It’s Easter time around the world and homes across the land are overflowing with colourful foil wrappers discarded in order to get to the hollow chocolaty goodness inside. Ressurrection Sunday is a time of great celebration for Catholics and Protestants a like. Come on! Christ’s resurrection is the original Super Hero story. Jesus was betrayed by his friends, crucified and rose from the dead? Move aside Iron Man, take a seat Bat Man (no, really, Ben Affleck’s Bat Man needs to take several seats) this is Jesus season and He’s slaying all you hoes. Throughout history Jesus has been presented in art and film as a white man, in Mel Gibson’s 2004 The Passion of the Christ, blue eyed, devastatingly handsome Jim Cavieziel was cast to play our Lord and Saviour. The real Jesus up in heaven took one look at Caveziel, said “not on My watch” and struck the actor with lightning. Let me not blaspheme and say I know what Jesus was thinking when He sent fire from heaven to sting Caveizel’s ass but I like to think it was because Jesus wanted them to know his corporeal form was not that of a white man but of a brown man. I wish I could go as far as saying Jesus was a black man. That he looked like Idris Elba, but that like white Jesus, is a fallacy, a falsehood, a plain lie that plays to our egos and not to the reality that Jesus was a man of the time and location in which He existed; a brown Hebrew man.
Writing for BBC.co.uk, Joan Taylor explains “representations of Jesus were symbolic - they were all about meaning, not historical accuracy.” The casting of Jim Caviezel over let’s say Mousa Kraish is not about historical accuracy but about meaning. Whiteness has long been a symbol of purity and goodness, as opposed to blackness which signifies to many impurity and evil. This idea transcends the a psychological idea is applied to race. To be caucasian is to be good but to brown or black is to be bad. Where Mousa Kraish looks more like the scientific rendering of what Christ might have looked like as presented in the 2001 BBC documentary Son Of God, Caviezel is the more acceptable of the two. Caviezel’s whiteness and attractiveness mean that he is more palatable as The Christ. This great white lie that has been perpetuated through the ages despite the existence of evidence to the contrary makes me wonder, would Christianity be as wide spread as it is if brown Jesus was as highly praised. Sometimes I wonder if I would be Christian if brown Jesus was the norm?
Both Christianity and Islam “played an important role in enslavement in Africa.” If not for the Europeans under the guise of doing God’s work, my ancestors would not have been bought and sold in the transatlantic slave trade. I envy my friends from Nigeria, Ghana and across Africa who speak their mother tongue with confidence and great spirit. As a Jamaican, my mother tongue was stolen from me. While Patois, the dialect spoken in Jamaica, is not English, it still is not as potent as Yoruba, Swahillia or Shona. Religions and beliefs that would have come more naturally to me as an African were denied to me, ripped from my consciousness and replaced with white Jesus. Without doing a DNA test (which I'd have to pay for) I do not even know where in Africa I descend from. In Frantz Fanon’s Black Skin, White Mask my lamentations are perfectly articulated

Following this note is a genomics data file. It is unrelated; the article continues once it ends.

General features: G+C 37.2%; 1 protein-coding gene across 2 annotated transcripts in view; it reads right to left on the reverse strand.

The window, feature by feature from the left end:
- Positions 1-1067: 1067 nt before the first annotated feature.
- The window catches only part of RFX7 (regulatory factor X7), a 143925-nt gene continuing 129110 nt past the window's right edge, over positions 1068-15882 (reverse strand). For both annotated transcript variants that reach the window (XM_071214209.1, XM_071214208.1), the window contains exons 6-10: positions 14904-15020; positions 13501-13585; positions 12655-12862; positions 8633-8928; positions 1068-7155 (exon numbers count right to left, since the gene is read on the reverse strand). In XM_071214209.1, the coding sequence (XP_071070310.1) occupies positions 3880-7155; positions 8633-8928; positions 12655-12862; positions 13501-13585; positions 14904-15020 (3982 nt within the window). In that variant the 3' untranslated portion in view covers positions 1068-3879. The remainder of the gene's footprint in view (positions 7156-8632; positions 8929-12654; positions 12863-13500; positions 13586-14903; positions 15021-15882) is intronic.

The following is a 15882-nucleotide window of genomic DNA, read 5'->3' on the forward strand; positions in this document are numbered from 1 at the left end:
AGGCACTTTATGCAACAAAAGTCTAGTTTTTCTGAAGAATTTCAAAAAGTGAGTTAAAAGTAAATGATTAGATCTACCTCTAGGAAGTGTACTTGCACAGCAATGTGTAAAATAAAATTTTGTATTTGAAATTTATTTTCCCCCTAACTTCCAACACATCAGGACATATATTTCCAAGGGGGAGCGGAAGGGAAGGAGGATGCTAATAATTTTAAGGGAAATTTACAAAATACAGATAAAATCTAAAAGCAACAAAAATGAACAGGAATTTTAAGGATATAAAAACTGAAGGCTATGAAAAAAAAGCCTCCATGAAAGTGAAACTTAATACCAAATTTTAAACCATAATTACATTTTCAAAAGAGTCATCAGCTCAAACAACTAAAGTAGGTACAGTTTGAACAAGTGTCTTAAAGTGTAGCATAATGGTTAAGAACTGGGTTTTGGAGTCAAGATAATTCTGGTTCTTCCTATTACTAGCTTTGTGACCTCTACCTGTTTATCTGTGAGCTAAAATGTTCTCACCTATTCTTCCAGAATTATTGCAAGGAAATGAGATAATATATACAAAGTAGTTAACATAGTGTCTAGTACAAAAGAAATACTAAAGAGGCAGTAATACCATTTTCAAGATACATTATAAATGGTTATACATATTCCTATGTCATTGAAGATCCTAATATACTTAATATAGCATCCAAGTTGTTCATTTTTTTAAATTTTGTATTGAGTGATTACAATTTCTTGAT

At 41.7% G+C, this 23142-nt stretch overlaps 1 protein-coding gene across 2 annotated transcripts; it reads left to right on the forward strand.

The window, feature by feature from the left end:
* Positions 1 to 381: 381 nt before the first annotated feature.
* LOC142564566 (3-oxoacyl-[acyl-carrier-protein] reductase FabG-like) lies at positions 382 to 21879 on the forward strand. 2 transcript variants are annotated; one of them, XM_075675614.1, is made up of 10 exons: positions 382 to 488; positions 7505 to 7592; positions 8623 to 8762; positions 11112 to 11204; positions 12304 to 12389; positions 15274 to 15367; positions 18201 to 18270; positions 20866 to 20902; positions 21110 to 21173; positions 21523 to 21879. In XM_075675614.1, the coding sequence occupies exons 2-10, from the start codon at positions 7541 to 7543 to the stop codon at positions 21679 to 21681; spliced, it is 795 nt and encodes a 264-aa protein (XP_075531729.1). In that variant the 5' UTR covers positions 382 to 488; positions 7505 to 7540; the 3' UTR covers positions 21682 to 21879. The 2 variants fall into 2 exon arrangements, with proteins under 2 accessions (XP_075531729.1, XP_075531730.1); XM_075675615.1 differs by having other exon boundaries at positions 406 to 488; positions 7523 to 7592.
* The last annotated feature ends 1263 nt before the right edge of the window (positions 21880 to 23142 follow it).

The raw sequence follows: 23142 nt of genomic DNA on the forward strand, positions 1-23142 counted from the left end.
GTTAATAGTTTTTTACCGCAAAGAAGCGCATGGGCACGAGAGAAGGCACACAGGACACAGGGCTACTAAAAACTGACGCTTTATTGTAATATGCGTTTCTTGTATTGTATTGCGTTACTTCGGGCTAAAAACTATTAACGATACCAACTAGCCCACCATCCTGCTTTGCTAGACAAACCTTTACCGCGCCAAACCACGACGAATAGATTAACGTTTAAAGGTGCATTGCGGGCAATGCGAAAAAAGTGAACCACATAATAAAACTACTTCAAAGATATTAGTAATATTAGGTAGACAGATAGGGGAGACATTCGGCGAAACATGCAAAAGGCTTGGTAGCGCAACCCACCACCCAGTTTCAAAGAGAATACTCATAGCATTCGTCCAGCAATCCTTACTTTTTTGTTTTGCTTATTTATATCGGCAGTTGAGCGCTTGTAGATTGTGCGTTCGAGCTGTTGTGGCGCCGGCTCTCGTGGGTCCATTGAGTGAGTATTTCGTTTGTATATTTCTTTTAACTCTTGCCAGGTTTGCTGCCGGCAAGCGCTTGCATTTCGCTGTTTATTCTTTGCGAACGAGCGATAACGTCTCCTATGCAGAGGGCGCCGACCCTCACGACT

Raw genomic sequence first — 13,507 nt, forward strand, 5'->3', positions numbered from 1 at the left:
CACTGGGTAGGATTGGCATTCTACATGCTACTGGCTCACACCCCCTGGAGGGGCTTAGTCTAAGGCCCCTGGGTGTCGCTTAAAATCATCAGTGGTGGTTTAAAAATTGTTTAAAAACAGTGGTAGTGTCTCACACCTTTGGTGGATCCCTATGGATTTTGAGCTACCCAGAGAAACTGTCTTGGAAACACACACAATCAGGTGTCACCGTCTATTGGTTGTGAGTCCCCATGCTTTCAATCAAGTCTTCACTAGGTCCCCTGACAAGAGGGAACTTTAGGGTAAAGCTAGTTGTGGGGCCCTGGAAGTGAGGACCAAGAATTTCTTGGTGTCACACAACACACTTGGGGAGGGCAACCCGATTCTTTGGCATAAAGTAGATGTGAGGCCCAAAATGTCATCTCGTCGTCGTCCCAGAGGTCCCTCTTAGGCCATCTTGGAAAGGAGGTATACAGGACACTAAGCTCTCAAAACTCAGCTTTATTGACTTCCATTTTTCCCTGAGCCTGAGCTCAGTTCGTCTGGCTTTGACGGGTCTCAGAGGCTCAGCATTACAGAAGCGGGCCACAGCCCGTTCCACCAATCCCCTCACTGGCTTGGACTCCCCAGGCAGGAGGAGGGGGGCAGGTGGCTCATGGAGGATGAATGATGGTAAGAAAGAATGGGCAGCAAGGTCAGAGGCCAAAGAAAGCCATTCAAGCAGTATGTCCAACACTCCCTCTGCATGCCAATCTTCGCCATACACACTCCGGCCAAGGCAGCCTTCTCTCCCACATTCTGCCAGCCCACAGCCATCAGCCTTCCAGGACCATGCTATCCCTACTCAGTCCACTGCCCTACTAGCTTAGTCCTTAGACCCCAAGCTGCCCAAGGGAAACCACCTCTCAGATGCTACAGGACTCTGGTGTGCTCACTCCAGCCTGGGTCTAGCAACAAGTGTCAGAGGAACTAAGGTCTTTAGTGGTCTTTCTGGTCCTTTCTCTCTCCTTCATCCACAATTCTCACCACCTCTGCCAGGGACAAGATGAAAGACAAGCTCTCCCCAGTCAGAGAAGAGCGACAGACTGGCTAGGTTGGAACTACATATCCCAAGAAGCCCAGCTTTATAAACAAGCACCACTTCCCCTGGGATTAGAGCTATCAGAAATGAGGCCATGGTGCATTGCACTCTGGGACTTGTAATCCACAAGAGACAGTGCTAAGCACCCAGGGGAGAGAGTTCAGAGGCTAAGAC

“:..the old religion was held up to ridicule, ethical standards were degraded or disappeared and gradually all over Africa spread the inferiority complex, the fear of colour, the worship of white skin, the imitation of white ways of doing and thinking whether good, bad or indifferent."
I am always at logger heads with the religion from which my faith stems. Even re-watching The Passion’s trailer I realised Satan was played by a woman. *huff* I’m learning that I have to be real about all the aspects of the religion; the good, the bad and indifferent. To buy into the lie that Jesus was a white man is to agree that the crimes perpetuated against women, people of colour and the LGBTQIA community were just then and remain so today when that is not the case. I cannot ignore that Christianity is still used as a tool to oppress people. That being said, Jesus himself, the same Jesus who called lightning from heaven to check Caveizel and who rose from the grave is a friend of mine. The grotesqueries of humanity have twisted and bastardised the beauty of the bible and Christ to uphold white supremacy. The irony lies herein; the same bible used to justify the enslavement of my grandparents' grandparents is the same bible I use for comfort and counsel. It makes me sad sometimes.